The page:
The 4 challenges facing Jordan’s IT students

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Students attending the Zinc workshop. (Images via Tala El Issa)

Breaking into the world of IT can be tough for anyone, but in a region where there sometimes appears to be little support, it can be even harder. 

At a ZINC session, held at the end of August, called ‘Robotics and Home Automation via mobile App’, the IT training hub Superiors held a discussion for students interested in the fields of Java, Android and gaming.

Amongst the more than 60 participants, mostly IT students, it was clear that many shared the same frustrations when it came to studying IT.

Here are the four main challenges felt by the students:

Education

Amal Tawalbeh, a software engineering student, is disappointed by her university.

She says that since she started the Android course at Superiors Innovation Center she realized  how weak university lectures are.

Tawalbeh, who wishes to become a good programmer, says that it is to Superiors that she turns to for support, not her university. “Ms. Ala’a, [her teacher at Superiors] is my opportunity”, she says.

In turn, Ala’a Karss, the cofounder of Superiors, has faith in Jordan’s IT potential but barely any confidence in current universities.

“We have the technologies, capabilities and great people,” she says, “but we have a weakness in directing the potential, so we need to work on that”. She continues that university lectures are very theoretical and the professors are either unqualified or not up to date.

This weakness was something Karss encountered when she was recruiting fresh graduates for an IT solutions startup she meant to establish with fellow graduates Dina Dirbashi and Hasan al-Natoor. Aside from being unable to do practical work she found they were  psychologically unprepared.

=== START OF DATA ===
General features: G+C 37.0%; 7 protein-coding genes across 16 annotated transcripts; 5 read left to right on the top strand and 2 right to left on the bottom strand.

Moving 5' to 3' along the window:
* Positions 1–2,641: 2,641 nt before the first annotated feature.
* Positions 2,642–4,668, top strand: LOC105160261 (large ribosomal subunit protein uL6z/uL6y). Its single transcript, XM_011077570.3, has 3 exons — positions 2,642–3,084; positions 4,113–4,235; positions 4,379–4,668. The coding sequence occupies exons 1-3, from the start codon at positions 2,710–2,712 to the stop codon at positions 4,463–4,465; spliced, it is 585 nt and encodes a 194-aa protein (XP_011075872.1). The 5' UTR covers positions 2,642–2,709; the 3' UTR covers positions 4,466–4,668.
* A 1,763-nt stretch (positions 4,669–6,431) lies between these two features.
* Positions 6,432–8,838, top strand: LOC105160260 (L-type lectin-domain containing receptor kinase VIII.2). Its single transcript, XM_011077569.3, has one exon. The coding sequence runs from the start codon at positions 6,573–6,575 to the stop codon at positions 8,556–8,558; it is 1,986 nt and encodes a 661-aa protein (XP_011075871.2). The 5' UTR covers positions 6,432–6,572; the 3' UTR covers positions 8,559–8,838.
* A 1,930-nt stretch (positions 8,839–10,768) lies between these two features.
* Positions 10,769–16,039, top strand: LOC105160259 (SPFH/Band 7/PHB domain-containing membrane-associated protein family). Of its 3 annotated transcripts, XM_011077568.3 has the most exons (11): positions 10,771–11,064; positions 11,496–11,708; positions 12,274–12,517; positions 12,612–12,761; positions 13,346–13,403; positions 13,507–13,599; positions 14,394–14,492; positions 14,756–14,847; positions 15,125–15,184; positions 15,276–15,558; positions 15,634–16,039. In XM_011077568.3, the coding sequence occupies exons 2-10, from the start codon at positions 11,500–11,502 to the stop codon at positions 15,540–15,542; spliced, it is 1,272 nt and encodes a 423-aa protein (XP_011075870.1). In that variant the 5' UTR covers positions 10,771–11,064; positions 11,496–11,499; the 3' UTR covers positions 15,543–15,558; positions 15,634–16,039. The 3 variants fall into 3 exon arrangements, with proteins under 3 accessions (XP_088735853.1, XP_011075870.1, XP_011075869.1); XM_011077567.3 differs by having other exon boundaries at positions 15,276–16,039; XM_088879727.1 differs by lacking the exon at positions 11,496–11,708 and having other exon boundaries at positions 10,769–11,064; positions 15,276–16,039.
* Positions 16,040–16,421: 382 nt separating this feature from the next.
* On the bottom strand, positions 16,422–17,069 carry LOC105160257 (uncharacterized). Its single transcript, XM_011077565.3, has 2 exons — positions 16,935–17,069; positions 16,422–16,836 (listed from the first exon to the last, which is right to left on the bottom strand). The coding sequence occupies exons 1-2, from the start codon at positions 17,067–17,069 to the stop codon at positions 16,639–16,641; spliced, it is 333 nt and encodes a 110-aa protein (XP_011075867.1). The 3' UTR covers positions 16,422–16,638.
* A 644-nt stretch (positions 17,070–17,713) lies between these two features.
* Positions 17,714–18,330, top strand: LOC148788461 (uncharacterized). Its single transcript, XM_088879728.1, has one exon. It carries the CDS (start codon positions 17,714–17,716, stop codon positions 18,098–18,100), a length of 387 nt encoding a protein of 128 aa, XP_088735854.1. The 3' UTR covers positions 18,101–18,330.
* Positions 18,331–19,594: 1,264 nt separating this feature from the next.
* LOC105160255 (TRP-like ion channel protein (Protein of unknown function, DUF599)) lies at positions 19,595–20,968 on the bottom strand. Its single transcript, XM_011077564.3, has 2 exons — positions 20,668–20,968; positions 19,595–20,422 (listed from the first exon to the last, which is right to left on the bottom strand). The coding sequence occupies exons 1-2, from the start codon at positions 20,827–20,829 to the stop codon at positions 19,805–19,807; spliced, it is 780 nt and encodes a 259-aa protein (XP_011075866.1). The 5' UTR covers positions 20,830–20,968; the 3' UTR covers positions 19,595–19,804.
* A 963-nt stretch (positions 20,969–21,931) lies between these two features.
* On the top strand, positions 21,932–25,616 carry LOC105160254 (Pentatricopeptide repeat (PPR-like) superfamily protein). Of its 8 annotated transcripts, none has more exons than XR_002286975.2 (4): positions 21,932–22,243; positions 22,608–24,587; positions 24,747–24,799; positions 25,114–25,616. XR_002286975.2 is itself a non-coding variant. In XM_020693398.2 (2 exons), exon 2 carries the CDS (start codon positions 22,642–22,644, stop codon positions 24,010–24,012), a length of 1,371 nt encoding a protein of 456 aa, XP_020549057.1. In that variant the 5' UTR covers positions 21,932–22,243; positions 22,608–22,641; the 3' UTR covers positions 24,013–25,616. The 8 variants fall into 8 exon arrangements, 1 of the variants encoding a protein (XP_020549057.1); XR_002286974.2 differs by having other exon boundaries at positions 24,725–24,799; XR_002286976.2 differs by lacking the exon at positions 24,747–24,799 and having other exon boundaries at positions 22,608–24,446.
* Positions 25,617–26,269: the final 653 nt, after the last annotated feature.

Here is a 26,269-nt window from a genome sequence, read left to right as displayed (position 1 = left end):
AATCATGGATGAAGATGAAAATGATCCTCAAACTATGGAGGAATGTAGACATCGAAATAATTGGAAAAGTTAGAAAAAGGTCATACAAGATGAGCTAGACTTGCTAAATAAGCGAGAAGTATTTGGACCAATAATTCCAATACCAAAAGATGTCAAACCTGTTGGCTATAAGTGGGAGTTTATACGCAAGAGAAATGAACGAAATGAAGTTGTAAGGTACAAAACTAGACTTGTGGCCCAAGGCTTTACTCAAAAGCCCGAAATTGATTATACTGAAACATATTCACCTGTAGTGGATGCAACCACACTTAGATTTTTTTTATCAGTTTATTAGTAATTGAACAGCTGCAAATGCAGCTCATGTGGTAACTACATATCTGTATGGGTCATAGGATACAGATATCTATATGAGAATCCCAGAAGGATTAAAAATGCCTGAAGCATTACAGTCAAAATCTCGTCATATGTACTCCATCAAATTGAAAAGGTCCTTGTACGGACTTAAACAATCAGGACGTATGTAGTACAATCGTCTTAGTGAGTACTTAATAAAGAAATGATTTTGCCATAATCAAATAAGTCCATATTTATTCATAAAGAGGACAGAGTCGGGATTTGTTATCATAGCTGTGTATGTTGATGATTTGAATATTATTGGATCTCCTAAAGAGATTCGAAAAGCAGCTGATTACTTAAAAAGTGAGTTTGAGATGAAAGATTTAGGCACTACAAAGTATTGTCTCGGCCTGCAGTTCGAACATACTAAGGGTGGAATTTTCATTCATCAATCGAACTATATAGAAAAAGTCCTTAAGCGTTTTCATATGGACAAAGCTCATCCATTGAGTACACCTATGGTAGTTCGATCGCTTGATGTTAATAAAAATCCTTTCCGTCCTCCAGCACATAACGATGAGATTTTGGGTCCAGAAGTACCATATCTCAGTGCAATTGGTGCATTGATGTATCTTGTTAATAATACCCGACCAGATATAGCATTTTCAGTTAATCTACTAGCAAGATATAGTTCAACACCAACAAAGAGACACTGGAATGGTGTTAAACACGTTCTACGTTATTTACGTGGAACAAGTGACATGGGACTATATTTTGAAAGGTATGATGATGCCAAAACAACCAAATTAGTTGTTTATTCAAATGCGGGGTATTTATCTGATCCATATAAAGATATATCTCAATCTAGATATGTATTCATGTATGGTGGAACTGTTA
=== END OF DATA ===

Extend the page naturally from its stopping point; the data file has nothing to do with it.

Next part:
This discovery led the cofounders to change their original plan and focus on what seems to be a clearly needed service - IT solutions and training.

Karss believes that because she is a developer, and has actual practical experience, she is a better teacher than someone with a PhD.

In addition to Superiors, there are several centers in Jordan who have decided to take the matter into their own hands to improve the quality of IT education. These include Pioneers Academy,Tuned Applications,International Robotics Academy, andApp Trainers.


Ala'a Karss, supplying what universities are not? 

Gender

When it comes to support and advice for pursuing a career in programming, 17-year-old Dana Hmoud feels she can’t rely on her school.

The student has been keen on becoming an Apple programmer for several years but getting the right guidance from staff at her school has been limited. And it wasn’t just about support, it was the fact that she was a girl.  

“[my school] didn’t support girls [in this field] because it was conservative,” she says. “For example we have a robotics club that I could not enter because it is restricted to boys… But I stayed persistent to pursue my dream…” she explains.

Hmoud, who claims to be disconnected from programmers’ communities and accurate guidance, resorted to the non-discriminant, all inclusive internet which she used for research and tutorials.

Age

Hmoud explains that she wanted to take an iOS programming course but it required a bank account which she cannot obtain because she is under 18.

This meant that she could have used her dad’s account but she refused. “I want to start from scratch independently… from my own money,” she says.

Although Abdulrahman Al-Abdulrahman, a game developer has turned 18, he faces the problem of publishing his game, for the same reason.

“When a publisher asks you for 350 JD (Jordanian Dinars equal to about $494)  in order to post your game on his website, from where can you get a 350 JD when you are still so young,” he asks.


Gender and age still prove barriers for Jordan's IT interested youth.

Money

Although extracurricular training seems to be a better option for students like Tawalbeh and Hmoud, cost seems to be a big challenge.

Tawalbeh considers the IT courses offered in Jordan very expensive. “I was offered an Android course for 630 JDs ($888),” she complains.

In this sense, Tawalbeh appreciates Superiors for their relatively affordable prices which offer the Android course for 350 JDs.

Karss states that IT training has become commercial and exploitative.

 

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